A few minutes every morning is all you need.
Stay up to date on the world's Headlines and Human Stories. It's fun, it's factual, it's fluff-free.
The backstory: Remember the big fuss around the proposed European Super League in 2021? Basically, this would have set apart 15 "Founding Clubs" from the UK, Spain and Italy into their own breakaway competition, with only five spots to enter each year on merit. One UK official described it as "the sporting equivalent of a billionaire's gated community."
Well, the idea caused quite an uproar. Six major English teams that had initially signed up backed out after widespread backlash. The proposal prompted the UK government to review football regulations in the UK.
More recently: Later that year, the majority acquisition of Newcastle United by Saudi Arabia sparked controversy and accusations of "sportswashing" by Amnesty International. This raised concerns about the ownership of UK football clubs and the need for proper regulation.
The development: Now, an independent regulator is on the way to ensure the financial sustainability of all football clubs, from the Premier League to the National League. New regulations will include a licensing system to ensure proper corporate governance and sound business models and give fans a say in significant changes to club names, badges and uniforms. Plus, any stadium sale or change will require regulatory approval.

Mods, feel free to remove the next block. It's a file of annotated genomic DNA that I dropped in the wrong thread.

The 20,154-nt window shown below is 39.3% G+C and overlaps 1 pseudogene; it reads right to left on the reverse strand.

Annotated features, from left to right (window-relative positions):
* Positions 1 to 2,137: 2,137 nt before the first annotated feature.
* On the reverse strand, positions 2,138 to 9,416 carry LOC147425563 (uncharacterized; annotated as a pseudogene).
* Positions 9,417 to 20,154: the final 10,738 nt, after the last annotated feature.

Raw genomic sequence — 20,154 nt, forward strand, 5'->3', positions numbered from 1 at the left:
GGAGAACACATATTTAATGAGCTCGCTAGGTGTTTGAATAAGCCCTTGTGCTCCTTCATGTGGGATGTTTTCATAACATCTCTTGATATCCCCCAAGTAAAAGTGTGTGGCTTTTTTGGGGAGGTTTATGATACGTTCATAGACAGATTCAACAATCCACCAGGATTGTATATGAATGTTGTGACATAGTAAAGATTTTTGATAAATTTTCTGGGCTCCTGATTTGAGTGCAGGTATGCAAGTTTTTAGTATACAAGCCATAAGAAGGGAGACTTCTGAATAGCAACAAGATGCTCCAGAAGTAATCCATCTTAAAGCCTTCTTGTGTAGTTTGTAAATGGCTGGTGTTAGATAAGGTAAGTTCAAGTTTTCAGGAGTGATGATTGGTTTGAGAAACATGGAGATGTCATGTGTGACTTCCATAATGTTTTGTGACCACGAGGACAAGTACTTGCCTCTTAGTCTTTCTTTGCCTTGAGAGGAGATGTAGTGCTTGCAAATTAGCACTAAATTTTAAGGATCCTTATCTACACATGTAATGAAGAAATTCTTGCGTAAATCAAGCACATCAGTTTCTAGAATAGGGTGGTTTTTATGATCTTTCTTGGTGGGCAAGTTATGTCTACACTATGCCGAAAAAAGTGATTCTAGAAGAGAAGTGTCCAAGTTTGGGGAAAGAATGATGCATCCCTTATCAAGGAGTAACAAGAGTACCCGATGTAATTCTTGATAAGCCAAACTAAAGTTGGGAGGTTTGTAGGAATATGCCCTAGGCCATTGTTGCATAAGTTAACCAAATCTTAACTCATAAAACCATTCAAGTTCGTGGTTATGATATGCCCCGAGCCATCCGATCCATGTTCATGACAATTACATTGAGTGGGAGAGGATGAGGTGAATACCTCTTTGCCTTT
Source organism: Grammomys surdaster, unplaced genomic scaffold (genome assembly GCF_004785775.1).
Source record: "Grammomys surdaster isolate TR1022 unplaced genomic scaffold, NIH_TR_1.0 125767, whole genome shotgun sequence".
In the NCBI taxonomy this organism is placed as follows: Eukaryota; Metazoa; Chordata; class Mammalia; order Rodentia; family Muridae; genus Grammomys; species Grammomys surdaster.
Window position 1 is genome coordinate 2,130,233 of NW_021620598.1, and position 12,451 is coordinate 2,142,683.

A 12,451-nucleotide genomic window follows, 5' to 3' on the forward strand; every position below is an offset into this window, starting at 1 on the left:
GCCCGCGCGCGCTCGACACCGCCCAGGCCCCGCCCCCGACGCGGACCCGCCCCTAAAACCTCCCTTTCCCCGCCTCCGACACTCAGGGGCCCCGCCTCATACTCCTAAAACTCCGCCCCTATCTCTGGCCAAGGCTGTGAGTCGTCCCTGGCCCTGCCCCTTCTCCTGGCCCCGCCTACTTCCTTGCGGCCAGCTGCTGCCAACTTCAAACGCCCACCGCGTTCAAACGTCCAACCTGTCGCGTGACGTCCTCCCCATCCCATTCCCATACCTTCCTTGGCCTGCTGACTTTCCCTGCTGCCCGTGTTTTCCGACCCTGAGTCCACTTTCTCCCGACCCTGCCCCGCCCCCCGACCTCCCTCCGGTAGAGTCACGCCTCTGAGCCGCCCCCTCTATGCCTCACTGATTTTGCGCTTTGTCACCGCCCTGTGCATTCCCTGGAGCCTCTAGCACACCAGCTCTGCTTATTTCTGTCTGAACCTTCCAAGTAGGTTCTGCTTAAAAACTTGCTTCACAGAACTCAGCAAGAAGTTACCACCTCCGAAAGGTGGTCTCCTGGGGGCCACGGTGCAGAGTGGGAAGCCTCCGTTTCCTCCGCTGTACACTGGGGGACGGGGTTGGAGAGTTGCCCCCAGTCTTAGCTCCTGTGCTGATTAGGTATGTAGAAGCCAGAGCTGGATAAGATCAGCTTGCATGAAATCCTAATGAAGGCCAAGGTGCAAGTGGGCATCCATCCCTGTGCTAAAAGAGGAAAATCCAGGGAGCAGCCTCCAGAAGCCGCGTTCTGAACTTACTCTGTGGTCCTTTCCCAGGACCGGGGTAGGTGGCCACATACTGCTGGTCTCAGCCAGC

UK Prime Minister Rishi Sunak recognized the importance of football in bringing people together and inspiring communities, and he said this new regulation would help protect the sport. Sports Minister Stuart Andrew said the regulators would ensure that investors have the club's best interests at heart and proper finances in place. The UK is also reviewing the visa system for elite footballers to support domestic player development while still attracting global talent.
"Despite the success of the sport both at home and abroad, we know that there are real challenges which threaten the stability of clubs both big and small," said Prime Minister Rishi Sunak in a statement last Wednesday.
"It is vital that regulation does not damage the game fans love to watch in the deepest professional pyramid in the world, or its ability to attract investment and grow interest in our game," said the Premier League in a statement last Wednesday.
"Clubs may argue that regulations applying restrictions on their ability to acquire leading talent will impact the position of the league as the most attractive competition with the highest quality of players," said Daniel Harraghy, senior analyst at Ampere Analysis, to CNBC.